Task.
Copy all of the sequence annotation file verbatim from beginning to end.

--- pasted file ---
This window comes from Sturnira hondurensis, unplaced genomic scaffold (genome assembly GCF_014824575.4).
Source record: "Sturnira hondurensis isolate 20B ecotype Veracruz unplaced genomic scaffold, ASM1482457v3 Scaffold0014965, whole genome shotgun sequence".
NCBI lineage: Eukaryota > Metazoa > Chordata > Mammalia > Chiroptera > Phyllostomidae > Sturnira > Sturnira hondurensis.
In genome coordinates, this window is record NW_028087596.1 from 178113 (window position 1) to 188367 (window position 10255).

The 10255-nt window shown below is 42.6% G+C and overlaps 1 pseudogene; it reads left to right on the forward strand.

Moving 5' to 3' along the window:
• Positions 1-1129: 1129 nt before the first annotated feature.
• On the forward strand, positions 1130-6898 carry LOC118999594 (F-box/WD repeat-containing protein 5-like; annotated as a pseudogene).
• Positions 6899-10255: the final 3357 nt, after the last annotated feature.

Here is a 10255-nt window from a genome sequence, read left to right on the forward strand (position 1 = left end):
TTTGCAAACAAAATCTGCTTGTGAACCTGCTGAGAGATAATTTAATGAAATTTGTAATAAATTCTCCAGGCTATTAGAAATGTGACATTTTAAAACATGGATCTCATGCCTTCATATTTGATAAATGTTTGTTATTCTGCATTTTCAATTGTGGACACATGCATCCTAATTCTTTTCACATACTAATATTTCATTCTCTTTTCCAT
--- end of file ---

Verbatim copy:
This window comes from Sturnira hondurensis, unplaced genomic scaffold (genome assembly GCF_014824575.4).
Source record: "Sturnira hondurensis isolate 20B ecotype Veracruz unplaced genomic scaffold, ASM1482457v3 Scaffold0014965, whole genome shotgun sequence".
NCBI lineage: Eukaryota > Metazoa > Chordata > Mammalia > Chiroptera > Phyllostomidae > Sturnira > Sturnira hondurensis.
In genome coordinates, this window is record NW_028087596.1 from 178113 (window position 1) to 188367 (window position 10255).

The 10255-nt window shown below is 42.6% G+C and overlaps 1 pseudogene; it reads left to right on the forward strand.

Moving 5' to 3' along the window:
• Positions 1-1129: 1129 nt before the first annotated feature.
• On the forward strand, positions 1130-6898 carry LOC118999594 (F-box/WD repeat-containing protein 5-like; annotated as a pseudogene).
• Positions 6899-10255: the final 3357 nt, after the last annotated feature.

Here is a 10255-nt window from a genome sequence, read left to right on the forward strand (position 1 = left end):
TTTGCAAACAAAATCTGCTTGTGAACCTGCTGAGAGATAATTTAATGAAATTTGTAATAAATTCTCCAGGCTATTAGAAATGTGACATTTTAAAACATGGATCTCATGCCTTCATATTTGATAAATGTTTGTTATTCTGCATTTTCAATTGTGGACACATGCATCCTAATTCTTTTCACATACTAATATTTCATTCTCTTTTCCAT